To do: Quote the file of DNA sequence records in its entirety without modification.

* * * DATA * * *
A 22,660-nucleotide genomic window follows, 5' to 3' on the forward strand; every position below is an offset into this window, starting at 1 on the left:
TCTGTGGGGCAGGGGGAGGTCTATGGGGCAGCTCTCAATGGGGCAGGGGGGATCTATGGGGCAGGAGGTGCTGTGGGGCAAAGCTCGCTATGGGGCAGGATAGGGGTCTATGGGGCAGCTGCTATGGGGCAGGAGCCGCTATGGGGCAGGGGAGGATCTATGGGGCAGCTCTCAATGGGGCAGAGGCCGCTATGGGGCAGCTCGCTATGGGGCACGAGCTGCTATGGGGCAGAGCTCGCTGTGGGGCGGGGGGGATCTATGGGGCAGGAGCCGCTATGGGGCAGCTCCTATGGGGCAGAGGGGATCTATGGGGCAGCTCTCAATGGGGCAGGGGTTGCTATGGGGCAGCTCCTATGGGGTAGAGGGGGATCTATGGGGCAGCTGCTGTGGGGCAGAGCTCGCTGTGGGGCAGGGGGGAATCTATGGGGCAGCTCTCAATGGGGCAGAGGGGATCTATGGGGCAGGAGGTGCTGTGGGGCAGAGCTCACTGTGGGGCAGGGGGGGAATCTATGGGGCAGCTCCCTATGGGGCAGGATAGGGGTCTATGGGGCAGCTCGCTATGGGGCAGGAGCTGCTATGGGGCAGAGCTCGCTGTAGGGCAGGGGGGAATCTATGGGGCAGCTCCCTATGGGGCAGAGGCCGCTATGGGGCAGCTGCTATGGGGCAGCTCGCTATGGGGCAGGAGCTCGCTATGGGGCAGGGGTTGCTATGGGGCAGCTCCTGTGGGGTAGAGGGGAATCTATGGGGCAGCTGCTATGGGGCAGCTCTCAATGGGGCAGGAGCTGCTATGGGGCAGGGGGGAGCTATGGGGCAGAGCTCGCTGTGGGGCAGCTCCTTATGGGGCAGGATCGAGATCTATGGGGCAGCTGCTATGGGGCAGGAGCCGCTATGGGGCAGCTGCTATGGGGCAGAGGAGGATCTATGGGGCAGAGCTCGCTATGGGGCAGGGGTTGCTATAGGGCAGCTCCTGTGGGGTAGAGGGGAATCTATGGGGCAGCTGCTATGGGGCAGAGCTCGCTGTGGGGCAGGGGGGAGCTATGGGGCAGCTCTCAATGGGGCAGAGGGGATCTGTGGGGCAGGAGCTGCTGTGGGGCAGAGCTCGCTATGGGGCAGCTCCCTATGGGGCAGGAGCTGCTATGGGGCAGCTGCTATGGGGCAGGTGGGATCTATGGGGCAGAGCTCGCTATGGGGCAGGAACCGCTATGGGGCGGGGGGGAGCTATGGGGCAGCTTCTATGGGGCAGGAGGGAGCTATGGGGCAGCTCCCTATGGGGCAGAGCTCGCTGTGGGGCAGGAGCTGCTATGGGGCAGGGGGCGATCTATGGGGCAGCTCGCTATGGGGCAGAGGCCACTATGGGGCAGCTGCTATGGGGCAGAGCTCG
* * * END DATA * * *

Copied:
A 22,660-nucleotide genomic window follows, 5' to 3' on the forward strand; every position below is an offset into this window, starting at 1 on the left:
TCTGTGGGGCAGGGGGAGGTCTATGGGGCAGCTCTCAATGGGGCAGGGGGGATCTATGGGGCAGGAGGTGCTGTGGGGCAAAGCTCGCTATGGGGCAGGATAGGGGTCTATGGGGCAGCTGCTATGGGGCAGGAGCCGCTATGGGGCAGGGGAGGATCTATGGGGCAGCTCTCAATGGGGCAGAGGCCGCTATGGGGCAGCTCGCTATGGGGCACGAGCTGCTATGGGGCAGAGCTCGCTGTGGGGCGGGGGGGATCTATGGGGCAGGAGCCGCTATGGGGCAGCTCCTATGGGGCAGAGGGGATCTATGGGGCAGCTCTCAATGGGGCAGGGGTTGCTATGGGGCAGCTCCTATGGGGTAGAGGGGGATCTATGGGGCAGCTGCTGTGGGGCAGAGCTCGCTGTGGGGCAGGGGGGAATCTATGGGGCAGCTCTCAATGGGGCAGAGGGGATCTATGGGGCAGGAGGTGCTGTGGGGCAGAGCTCACTGTGGGGCAGGGGGGGAATCTATGGGGCAGCTCCCTATGGGGCAGGATAGGGGTCTATGGGGCAGCTCGCTATGGGGCAGGAGCTGCTATGGGGCAGAGCTCGCTGTAGGGCAGGGGGGAATCTATGGGGCAGCTCCCTATGGGGCAGAGGCCGCTATGGGGCAGCTGCTATGGGGCAGCTCGCTATGGGGCAGGAGCTCGCTATGGGGCAGGGGTTGCTATGGGGCAGCTCCTGTGGGGTAGAGGGGAATCTATGGGGCAGCTGCTATGGGGCAGCTCTCAATGGGGCAGGAGCTGCTATGGGGCAGGGGGGAGCTATGGGGCAGAGCTCGCTGTGGGGCAGCTCCTTATGGGGCAGGATCGAGATCTATGGGGCAGCTGCTATGGGGCAGGAGCCGCTATGGGGCAGCTGCTATGGGGCAGAGGAGGATCTATGGGGCAGAGCTCGCTATGGGGCAGGGGTTGCTATAGGGCAGCTCCTGTGGGGTAGAGGGGAATCTATGGGGCAGCTGCTATGGGGCAGAGCTCGCTGTGGGGCAGGGGGGAGCTATGGGGCAGCTCTCAATGGGGCAGAGGGGATCTGTGGGGCAGGAGCTGCTGTGGGGCAGAGCTCGCTATGGGGCAGCTCCCTATGGGGCAGGAGCTGCTATGGGGCAGCTGCTATGGGGCAGGTGGGATCTATGGGGCAGAGCTCGCTATGGGGCAGGAACCGCTATGGGGCGGGGGGGAGCTATGGGGCAGCTTCTATGGGGCAGGAGGGAGCTATGGGGCAGCTCCCTATGGGGCAGAGCTCGCTGTGGGGCAGGAGCTGCTATGGGGCAGGGGGCGATCTATGGGGCAGCTCGCTATGGGGCAGAGGCCACTATGGGGCAGCTGCTATGGGGCAGAGCTCG